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  Silencing, The Grief In A Ghillie Suit
Year: 2020
Director: Robin Pront
Stars: Nikolaj Coster-Waldau, Annabelle Wallis, Hero Fiennes Tiffin, Charlotte Lindsay Maron, Zahn McClarnon, Shaun Smyth, Lisa Cromarty, Leland Assinewai, Kayla Dumont, Josh Cruddas, Caleb Ellsworth-Clark, Jason Jazwary, Brielle Robillard, Melanie Scrofano
Genre: Drama, Action, ThrillerBuy from Amazon
Rating:  6 (from 1 vote)
Review: Rayburn (Nikolaj Coster-Waldau) used to be a dedicated animal hunter, indiscriminate in what he killed, but thanks to a change in circumstances, he has reformed and vowed to be kinder, looking after the creatures in the woodland sanctuary he has been employed to oversee. This means watching out for illegal hunters as much as it does taking care of the animals, but the job suits him as he spends most of his time alone, either in the cabin by the lake or doing his duties, and this also offers him the opportunity to drink alcohol to his heart's content as well. That's because there is a tragedy in Rayburn's background, where his fourteen-year-old daughter went missing and he has been obsessively using his spare time to try and find out what happened to her...

You know all those Scandinavian noir television series? Well, they made films of them as well, though technically, despite its leading man, The Silencing was not one of them, it simply looked a lot like one. This Canadian-shot combination of mystery, action and thriller had a hefty dose of morose drama involved as well, all the ingredients necessary for, say, a Norwegian-set murder yarn, though its North American locations may also remind you of those chilly and tough drama movies like Winter's Bone or Wind River which had been released in a minigenre a few years before. It did have a European director with Robin Pront, who wasn't Scandinavian but was near enough, and overall it was reminiscent of other, on occasion better productions. But this was no dead loss.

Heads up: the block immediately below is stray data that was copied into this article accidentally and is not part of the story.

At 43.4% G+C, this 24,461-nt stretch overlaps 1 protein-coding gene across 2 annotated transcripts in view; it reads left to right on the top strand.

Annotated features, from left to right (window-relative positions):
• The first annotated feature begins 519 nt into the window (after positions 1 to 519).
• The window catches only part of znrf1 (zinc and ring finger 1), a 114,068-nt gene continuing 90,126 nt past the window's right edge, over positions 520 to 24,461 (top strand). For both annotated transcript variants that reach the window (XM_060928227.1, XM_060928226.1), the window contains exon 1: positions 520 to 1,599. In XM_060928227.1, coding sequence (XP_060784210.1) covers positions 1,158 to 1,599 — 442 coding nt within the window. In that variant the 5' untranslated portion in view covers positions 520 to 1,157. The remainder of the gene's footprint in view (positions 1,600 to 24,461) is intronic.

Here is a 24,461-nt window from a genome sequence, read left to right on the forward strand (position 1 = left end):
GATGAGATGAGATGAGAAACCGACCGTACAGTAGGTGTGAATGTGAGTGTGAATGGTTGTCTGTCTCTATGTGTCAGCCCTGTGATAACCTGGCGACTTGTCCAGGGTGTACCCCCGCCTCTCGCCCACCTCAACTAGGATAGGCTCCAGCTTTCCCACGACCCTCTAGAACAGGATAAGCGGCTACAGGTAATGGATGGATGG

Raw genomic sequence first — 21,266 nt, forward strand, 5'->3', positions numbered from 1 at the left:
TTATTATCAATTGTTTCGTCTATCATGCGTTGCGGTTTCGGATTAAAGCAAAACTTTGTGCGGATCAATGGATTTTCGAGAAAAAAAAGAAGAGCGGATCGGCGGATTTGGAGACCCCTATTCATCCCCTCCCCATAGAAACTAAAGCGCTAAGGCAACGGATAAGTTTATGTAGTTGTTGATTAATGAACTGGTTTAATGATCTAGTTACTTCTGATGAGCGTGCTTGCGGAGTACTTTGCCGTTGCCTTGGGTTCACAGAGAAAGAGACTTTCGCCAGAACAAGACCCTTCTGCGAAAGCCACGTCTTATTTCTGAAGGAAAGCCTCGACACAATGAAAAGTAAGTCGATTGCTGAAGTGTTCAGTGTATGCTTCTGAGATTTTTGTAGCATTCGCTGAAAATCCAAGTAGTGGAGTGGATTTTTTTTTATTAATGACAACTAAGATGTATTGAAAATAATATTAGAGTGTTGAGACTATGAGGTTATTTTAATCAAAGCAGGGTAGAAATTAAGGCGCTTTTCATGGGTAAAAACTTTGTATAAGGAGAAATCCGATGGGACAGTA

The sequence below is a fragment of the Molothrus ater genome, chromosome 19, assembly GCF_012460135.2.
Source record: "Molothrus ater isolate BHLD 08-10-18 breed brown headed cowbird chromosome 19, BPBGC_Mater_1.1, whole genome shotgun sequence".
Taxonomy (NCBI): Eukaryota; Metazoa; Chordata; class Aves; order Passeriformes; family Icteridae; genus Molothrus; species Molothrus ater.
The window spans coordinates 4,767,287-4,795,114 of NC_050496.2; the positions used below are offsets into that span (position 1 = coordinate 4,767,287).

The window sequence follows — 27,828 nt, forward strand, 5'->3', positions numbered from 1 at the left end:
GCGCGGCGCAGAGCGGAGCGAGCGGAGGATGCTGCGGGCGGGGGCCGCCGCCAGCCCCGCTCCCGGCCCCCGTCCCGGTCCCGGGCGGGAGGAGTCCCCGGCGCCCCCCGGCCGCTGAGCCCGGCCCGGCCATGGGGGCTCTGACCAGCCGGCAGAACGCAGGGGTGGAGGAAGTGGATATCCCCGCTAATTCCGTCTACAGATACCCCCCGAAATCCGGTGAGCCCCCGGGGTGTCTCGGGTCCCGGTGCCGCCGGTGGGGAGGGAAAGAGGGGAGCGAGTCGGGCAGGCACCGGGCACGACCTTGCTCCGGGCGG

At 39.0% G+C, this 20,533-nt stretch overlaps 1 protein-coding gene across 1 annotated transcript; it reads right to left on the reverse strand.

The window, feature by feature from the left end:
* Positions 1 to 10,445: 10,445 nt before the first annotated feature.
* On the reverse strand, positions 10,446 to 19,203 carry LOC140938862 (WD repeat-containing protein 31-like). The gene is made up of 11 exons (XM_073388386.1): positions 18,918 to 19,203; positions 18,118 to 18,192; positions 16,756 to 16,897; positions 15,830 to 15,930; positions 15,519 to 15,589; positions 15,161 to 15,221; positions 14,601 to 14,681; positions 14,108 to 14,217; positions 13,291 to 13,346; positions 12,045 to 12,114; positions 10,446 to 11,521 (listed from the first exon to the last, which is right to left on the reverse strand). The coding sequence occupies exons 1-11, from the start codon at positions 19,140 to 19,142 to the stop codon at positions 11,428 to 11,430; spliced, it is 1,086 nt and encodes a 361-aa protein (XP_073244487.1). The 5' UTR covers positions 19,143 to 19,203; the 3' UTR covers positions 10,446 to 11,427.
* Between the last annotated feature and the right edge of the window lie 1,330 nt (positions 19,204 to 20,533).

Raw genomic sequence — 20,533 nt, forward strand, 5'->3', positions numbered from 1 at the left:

Indeed, if you wanted a basic drama-thriller with a mood of bleakness, you could do a lot worse, it was the sort of film you would describe as "solid": it didn't do anything too badly, there were some decent twists to keep your attention engaged, and the action was convincing enough without going way over the top, no matter that the premise, once we discover it, was more fanciful than realistic as to how actual serial killers go about their unlovely business. We suspect Rayburn's daughter has been murdered, with good reason, when a body of an unknown girl is washed up on the river bank, though one detail hints that with a few tweaks Pront could have moulded this into a horror flick, rather than one that gives in to the gory moments and scenes only on selected opportunities, notably at the grand finale, but also with regular injury details when the killer springs into action.

He sports a ghillie suit to both camouflage himself and preserve the identity of the bad guy so it will be a surprise come the big reveal near the conclusion, so there was a bad guy with a distinctive look about him and in keeping with the back to nature milieu. Accompanying the leading man was Annabelle Wallis as the local Sheriff Gustafson who wants to prevent more domestic abuse after a high profile case of a young boy (now Hero Fiennes Tiffin) being victimised by his foster parents has brought shame to a community already not at the most healthy level of a functioning society (just listen to the song they play for the girls to dance to in the strip club bar, which would presumably leave everyone present feeling as if they had reached a new low in their lives). So this was not going to cheer you up especially, but if misery = serious drama representing life as we know it for you, then you would get along with The Silencing easily enough, and it was slickly enough put together, with professional handsome man Coster-Waldau still a charismatic actor as his television exploits had shown off. Music by Brooke and Will Blair.
Reviewer: Graeme Clark

 

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